VF: I’ve had a few techniques over the years. The biggest way I got over it for myself, other than positive mantras as you’re driving — or listening to something inspiring, like an inspiring podcast that’s related to photography — I would say just try to practice as much as you can. I did a ton of practice shoots — I still do to this day. And sometimes I have a particular vision in mind of the type of photograph I want to try to recreate, just to see if I really like it, because [I’ll see] somebody else’s portfolio, and I’ll [think], “oh, that’s cool, can I do a version of my own?”
And other times, it’s my flow of how I say things, and how I transition from one [shot] to the next to get a good variety for my clients. For me, that’s where I got my confidence from: practising, so that it became second nature — which is also hard, because then you’re putting yourself out there going, “I’m learning something, want to come help me?” Like, “come hang out awkwardly while I figure out my settings,” [laughs].
VF: I’ve been pushing my style a little bit more towards lifestyle and more candid photojournalism on wedding days and in family sessions. More so in family sessions, I’ve been pushing the lifestyle [approach] more. I used to do very traditional, everybody standing with their arms around each other [and] looking at the camera for my family photography — which I still do, of course, because everybody loves that classic, timeless portrait — but I try to infuse a little bit more “human connection” moments. I’ve discovered that’s what I really love about people photography: that human connection between family members, between a bride and groom on a wedding day, between family members on a wedding day, and even guests and friends on a wedding day. And when you look back at photos from your past, it’s those feels that I want to bring up with my photography.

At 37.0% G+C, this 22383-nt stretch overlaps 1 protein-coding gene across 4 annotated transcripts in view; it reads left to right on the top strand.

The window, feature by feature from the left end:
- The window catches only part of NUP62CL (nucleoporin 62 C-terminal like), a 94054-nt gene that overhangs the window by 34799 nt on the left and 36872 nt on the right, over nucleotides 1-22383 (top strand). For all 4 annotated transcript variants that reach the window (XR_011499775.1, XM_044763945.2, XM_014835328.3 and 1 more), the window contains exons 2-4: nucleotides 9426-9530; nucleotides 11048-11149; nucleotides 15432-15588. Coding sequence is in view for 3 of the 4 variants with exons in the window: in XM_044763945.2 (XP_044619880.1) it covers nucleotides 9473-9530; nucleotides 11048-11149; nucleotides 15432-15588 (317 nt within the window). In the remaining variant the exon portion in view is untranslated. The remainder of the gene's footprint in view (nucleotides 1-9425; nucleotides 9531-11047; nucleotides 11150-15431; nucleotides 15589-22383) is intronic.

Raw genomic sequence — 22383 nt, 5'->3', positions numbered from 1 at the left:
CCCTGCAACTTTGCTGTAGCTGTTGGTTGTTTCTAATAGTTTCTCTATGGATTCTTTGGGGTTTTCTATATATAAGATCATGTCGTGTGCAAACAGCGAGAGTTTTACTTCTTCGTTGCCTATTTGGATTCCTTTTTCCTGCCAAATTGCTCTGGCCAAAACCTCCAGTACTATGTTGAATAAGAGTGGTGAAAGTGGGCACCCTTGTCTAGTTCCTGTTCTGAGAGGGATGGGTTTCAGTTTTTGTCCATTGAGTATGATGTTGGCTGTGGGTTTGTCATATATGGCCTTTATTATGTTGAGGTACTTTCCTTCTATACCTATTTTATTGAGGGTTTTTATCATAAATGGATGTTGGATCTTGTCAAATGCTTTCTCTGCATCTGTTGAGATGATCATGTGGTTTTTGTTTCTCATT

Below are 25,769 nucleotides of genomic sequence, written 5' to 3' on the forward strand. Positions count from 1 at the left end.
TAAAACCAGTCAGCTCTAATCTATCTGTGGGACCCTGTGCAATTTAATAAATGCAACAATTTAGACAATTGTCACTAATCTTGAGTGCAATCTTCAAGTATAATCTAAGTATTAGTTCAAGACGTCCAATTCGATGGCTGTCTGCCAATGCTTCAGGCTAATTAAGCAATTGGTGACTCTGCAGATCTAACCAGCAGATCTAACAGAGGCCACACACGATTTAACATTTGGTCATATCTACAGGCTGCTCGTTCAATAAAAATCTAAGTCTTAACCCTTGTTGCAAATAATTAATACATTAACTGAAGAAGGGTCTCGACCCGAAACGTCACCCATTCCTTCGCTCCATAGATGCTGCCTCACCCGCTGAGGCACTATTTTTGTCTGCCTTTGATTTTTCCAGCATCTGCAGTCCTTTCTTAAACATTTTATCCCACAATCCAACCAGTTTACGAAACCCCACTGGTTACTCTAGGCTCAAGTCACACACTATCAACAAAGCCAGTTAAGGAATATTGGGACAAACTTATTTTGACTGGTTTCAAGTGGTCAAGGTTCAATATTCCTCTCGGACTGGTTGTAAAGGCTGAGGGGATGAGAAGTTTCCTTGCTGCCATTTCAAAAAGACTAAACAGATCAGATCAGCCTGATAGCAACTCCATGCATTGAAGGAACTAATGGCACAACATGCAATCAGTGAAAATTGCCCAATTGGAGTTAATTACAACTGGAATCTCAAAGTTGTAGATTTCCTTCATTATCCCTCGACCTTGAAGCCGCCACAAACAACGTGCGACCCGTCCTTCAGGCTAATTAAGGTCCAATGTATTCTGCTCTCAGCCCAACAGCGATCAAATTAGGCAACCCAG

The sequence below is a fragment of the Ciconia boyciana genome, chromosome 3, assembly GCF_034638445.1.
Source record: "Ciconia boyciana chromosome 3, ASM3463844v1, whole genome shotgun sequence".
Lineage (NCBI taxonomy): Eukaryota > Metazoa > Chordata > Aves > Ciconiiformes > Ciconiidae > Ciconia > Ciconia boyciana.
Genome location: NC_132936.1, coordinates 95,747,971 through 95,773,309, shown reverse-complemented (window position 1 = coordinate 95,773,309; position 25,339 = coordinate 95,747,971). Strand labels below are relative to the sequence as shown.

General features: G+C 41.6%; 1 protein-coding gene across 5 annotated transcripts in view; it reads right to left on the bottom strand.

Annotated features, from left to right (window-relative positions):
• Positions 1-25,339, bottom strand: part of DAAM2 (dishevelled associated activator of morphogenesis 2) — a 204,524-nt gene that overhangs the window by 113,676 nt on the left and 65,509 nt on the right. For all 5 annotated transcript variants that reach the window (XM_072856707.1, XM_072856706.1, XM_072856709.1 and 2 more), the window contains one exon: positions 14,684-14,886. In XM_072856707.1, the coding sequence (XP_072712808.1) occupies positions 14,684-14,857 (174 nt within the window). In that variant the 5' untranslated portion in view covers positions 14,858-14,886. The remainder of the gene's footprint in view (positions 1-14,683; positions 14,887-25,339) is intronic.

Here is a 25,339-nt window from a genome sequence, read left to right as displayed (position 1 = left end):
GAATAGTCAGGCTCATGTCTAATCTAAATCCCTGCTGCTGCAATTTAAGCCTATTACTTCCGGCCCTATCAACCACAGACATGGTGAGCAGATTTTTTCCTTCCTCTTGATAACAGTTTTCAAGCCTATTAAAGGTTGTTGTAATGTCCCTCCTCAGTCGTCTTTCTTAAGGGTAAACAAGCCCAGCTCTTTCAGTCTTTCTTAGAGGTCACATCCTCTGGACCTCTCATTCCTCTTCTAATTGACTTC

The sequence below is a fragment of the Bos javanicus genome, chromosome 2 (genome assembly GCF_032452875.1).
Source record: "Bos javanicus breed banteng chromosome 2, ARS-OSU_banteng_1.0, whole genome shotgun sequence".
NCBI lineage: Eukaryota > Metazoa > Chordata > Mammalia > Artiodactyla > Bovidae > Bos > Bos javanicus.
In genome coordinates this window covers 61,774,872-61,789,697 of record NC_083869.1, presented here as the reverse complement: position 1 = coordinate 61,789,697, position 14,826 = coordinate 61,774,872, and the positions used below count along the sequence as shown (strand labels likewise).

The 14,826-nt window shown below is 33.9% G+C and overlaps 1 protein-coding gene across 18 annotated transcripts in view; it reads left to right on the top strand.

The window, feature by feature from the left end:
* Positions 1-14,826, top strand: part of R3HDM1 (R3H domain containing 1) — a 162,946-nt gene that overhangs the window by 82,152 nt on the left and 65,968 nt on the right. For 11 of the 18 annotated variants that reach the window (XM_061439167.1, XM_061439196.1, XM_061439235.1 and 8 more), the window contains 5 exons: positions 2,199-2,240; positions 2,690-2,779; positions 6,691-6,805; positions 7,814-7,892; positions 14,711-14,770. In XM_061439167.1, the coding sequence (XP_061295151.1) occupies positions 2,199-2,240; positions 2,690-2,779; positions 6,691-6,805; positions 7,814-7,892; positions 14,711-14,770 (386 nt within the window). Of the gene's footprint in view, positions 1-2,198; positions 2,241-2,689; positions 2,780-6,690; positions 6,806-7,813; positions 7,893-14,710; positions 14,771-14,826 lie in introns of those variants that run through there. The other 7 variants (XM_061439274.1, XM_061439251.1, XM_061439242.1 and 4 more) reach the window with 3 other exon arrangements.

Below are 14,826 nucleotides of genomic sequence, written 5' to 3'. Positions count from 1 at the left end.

It's those in-between moments; it’s those big bear hug moments where you’ve got the biggest grin on your face and can’t stop smiling. Something I’ve always tried to focus on [during] wedding days — and I can’t remember who said this, but I’m totally stealing it from another photographer — they said, “I look for hugs and listen for laughter.” And those are the moments I also look for, because those are the genuine emotions that come out in those moments. They’re candid; they’re spontaneous. Those in-between moments — I love those.
VF: It taught me how to approach a very similar shoot differently every time. Because whether I was photographing on-model or off-model — the detail of a bag, for example — you’re still showcasing a top, you’re showcasing a bottom, you’re showcasing a bag. And it is repetitive in that sense, but it’s [about] finding ways to approach each shoot differently — whether it’s even just as simple as the words you say, the music you listen to, the energy you bring into the room, because you have to find your own way to make it unique and fun and exciting and inspiring, even though you’re photographing, you know, a pair of stretchy pants and a bag every single day.